Emma’s not looking for commercial success for her Alzheimer’s app, although she says when it is publicly available it would likely be on a subscription basis, perhaps a couple of dollars a month, for those who could afford it. But for others, Emma says, “I also want to make it more accessible to people no matter whether they have enough money to pay for that so I’m also going [to have] a nonprofit model where the proceeds from the subscribers will be able to go towards those who can’t necessarily afford it.”
Emma hopes to roll out a working model of the app over the summer, get feedback from the pilot program, and work on stage two in the second half of 2018:
“I’m trying in the beginning for the user base to be mainly the family, friends and patients at the brain health center, and the doctors I’ve been working with, but I don’t have exact numbers worked out right now. I hope to grow from there and that’s like word of mouth, marketing, getting it out there with the Alzheimer’s community and the patients I start off with at the brain health center.”
While there are other apps designed to help people with Alzheimer’s and their families, Emma says they tend to only cover one aspect, such as music or a calendar, and she wants Timeless, her Alzheimer’s app, to combine a lot of useful features and functions:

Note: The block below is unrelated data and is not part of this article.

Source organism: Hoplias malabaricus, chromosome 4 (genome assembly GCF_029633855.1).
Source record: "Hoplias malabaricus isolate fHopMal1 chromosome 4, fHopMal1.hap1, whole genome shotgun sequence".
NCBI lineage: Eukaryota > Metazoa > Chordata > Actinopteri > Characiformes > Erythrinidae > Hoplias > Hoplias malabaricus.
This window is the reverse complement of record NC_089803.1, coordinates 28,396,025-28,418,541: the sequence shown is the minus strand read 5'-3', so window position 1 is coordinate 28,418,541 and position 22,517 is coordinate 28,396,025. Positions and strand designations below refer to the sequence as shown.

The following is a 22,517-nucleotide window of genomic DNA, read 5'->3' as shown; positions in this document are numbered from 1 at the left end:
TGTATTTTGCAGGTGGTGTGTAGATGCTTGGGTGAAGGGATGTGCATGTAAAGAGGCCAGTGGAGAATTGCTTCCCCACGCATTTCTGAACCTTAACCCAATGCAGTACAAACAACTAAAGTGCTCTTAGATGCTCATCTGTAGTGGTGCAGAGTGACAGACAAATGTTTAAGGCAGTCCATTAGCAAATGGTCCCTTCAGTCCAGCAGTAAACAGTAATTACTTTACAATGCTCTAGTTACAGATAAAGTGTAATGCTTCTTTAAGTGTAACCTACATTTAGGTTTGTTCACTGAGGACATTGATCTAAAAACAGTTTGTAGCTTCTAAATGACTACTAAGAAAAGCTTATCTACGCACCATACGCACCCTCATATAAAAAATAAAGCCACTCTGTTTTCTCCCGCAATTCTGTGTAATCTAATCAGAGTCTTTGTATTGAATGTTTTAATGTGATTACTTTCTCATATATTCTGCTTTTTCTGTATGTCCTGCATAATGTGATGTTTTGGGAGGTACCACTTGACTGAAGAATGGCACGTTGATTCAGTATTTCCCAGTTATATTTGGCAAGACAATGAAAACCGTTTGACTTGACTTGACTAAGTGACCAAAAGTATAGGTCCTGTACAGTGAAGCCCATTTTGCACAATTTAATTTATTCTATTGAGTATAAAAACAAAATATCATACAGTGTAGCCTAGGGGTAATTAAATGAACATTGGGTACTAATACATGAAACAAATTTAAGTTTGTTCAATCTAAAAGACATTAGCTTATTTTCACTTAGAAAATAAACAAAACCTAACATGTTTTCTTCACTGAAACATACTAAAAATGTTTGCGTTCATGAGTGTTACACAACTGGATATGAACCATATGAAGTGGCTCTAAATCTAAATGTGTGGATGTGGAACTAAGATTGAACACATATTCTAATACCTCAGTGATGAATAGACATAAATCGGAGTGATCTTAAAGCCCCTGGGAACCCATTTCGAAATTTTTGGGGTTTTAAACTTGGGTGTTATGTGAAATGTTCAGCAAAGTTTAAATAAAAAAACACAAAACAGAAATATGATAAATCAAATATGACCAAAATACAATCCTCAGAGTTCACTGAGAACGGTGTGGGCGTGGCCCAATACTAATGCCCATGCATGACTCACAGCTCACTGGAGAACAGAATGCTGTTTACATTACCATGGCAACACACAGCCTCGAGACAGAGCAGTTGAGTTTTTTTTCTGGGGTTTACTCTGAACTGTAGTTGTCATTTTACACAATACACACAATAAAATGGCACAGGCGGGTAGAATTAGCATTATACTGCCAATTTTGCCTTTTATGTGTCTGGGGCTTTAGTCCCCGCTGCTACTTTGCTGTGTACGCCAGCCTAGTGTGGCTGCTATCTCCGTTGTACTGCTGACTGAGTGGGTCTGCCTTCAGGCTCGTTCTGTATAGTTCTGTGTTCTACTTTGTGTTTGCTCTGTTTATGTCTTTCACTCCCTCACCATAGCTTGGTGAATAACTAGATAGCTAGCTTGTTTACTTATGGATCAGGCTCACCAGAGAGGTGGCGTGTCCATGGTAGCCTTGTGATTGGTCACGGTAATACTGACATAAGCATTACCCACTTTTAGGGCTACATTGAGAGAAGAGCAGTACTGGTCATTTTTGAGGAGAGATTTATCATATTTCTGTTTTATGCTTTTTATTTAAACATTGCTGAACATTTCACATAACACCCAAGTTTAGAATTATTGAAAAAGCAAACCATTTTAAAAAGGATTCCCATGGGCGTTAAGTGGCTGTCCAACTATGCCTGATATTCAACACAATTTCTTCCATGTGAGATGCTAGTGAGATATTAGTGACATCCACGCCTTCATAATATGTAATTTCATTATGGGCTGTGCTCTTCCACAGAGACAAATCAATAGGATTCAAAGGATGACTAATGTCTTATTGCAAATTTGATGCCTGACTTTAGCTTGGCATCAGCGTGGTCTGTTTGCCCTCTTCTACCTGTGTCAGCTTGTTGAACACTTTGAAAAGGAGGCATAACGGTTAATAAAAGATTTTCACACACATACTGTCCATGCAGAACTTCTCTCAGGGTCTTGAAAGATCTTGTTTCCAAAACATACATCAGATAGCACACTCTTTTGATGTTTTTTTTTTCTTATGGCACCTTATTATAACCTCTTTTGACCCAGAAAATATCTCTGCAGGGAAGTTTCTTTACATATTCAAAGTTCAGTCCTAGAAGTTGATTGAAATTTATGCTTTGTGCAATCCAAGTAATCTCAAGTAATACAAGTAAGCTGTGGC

“I see the culmination and consolidation of all those into one really simple tool that includes everything from communication with family and friends, looking at photos, and contacting them into kind of like one area for Alzheimer’s patients to go to when they want to do those kinds of things which is the reason why I want to continue to add more features in the future because I want Timeless to be based on that.”
Emma says, “It’s really difficult for Alzheimer’s patients to remember where to go for what and so Timeless is the one hub for all those kinds of things in your life, I think it’d be a really useful tool for Alzheimer’s patients.
And she’s not looking to be bought out by some investor or company:
“Not right now. I’m still planning on being the person that’s working on this project and that’s because I really am passionate about coding and developing apps. So I still want in the future to be working on this app, but one thing I am interested in is whether we can work with another organization to have the app or aim to create an app similar to this, but to co-develop it with them to support the maintenance of the app in the future and to make this a bigger thing and raise more awareness about it.”
And Emma Yang says she’s even more excited now than she was when Timeless was more of a concept for an Alzheimer’s app than the workings of an actual app:
“Seeing that this is so close to being beneficial to patients is actually really exciting to me because something that I had an idea of a year and a half ago can actually help people. People have come forward to me and said this will be really useful for someone I know or myself. I think it’s become even more exciting to me to see this is actually something to be useful and something that will become a reality soon.”
Here’s Emma talking about her Alzheimer’s app and the reason behind it: